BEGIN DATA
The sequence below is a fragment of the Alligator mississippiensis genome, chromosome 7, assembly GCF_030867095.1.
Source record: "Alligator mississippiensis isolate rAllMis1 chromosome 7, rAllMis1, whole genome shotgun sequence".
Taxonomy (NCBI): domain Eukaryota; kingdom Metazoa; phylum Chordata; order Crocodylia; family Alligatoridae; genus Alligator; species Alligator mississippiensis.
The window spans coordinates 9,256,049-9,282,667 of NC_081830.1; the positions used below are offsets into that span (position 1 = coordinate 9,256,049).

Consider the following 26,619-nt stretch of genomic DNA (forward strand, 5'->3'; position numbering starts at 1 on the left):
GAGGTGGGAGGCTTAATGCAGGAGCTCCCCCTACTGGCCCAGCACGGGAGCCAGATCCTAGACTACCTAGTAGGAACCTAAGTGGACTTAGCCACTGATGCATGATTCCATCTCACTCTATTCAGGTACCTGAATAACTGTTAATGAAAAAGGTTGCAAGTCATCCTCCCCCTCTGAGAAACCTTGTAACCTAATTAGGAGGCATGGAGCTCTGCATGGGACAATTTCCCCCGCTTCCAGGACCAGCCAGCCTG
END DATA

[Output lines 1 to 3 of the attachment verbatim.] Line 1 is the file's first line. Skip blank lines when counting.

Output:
The sequence below is a fragment of the Alligator mississippiensis genome, chromosome 7, assembly GCF_030867095.1.
Source record: "Alligator mississippiensis isolate rAllMis1 chromosome 7, rAllMis1, whole genome shotgun sequence".
Taxonomy (NCBI): domain Eukaryota; kingdom Metazoa; phylum Chordata; order Crocodylia; family Alligatoridae; genus Alligator; species Alligator mississippiensis.